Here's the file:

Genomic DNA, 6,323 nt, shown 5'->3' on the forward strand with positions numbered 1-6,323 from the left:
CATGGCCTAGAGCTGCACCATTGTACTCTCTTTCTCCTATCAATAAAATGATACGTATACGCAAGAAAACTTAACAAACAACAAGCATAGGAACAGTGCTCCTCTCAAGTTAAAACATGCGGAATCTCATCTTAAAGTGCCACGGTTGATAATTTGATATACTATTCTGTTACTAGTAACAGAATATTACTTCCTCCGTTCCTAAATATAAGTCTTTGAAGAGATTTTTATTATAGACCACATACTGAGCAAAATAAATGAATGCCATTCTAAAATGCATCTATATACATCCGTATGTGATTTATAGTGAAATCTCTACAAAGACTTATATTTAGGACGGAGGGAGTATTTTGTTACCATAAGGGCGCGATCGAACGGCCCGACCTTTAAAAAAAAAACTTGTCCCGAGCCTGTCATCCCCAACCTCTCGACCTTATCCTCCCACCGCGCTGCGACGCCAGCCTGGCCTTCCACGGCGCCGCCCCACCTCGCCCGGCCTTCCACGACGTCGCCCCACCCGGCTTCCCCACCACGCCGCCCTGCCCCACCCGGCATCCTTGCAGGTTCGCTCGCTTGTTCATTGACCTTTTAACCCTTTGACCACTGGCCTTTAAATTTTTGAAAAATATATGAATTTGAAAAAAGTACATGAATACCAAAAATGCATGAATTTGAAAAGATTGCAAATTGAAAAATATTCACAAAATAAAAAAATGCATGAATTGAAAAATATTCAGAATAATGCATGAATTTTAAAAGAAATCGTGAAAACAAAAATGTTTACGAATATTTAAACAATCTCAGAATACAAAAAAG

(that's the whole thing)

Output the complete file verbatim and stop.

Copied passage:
Genomic DNA, 6,323 nt, shown 5'->3' on the forward strand with positions numbered 1-6,323 from the left:
CATGGCCTAGAGCTGCACCATTGTACTCTCTTTCTCCTATCAATAAAATGATACGTATACGCAAGAAAACTTAACAAACAACAAGCATAGGAACAGTGCTCCTCTCAAGTTAAAACATGCGGAATCTCATCTTAAAGTGCCACGGTTGATAATTTGATATACTATTCTGTTACTAGTAACAGAATATTACTTCCTCCGTTCCTAAATATAAGTCTTTGAAGAGATTTTTATTATAGACCACATACTGAGCAAAATAAATGAATGCCATTCTAAAATGCATCTATATACATCCGTATGTGATTTATAGTGAAATCTCTACAAAGACTTATATTTAGGACGGAGGGAGTATTTTGTTACCATAAGGGCGCGATCGAACGGCCCGACCTTTAAAAAAAAAACTTGTCCCGAGCCTGTCATCCCCAACCTCTCGACCTTATCCTCCCACCGCGCTGCGACGCCAGCCTGGCCTTCCACGGCGCCGCCCCACCTCGCCCGGCCTTCCACGACGTCGCCCCACCCGGCTTCCCCACCACGCCGCCCTGCCCCACCCGGCATCCTTGCAGGTTCGCTCGCTTGTTCATTGACCTTTTAACCCTTTGACCACTGGCCTTTAAATTTTTGAAAAATATATGAATTTGAAAAAAGTACATGAATACCAAAAATGCATGAATTTGAAAAGATTGCAAATTGAAAAATATTCACAAAATAAAAAAATGCATGAATTGAAAAATATTCAGAATAATGCATGAATTTTAAAAGAAATCGTGAAAACAAAAATGTTTACGAATATTTAAACAATCTCAGAATACAAAAAAG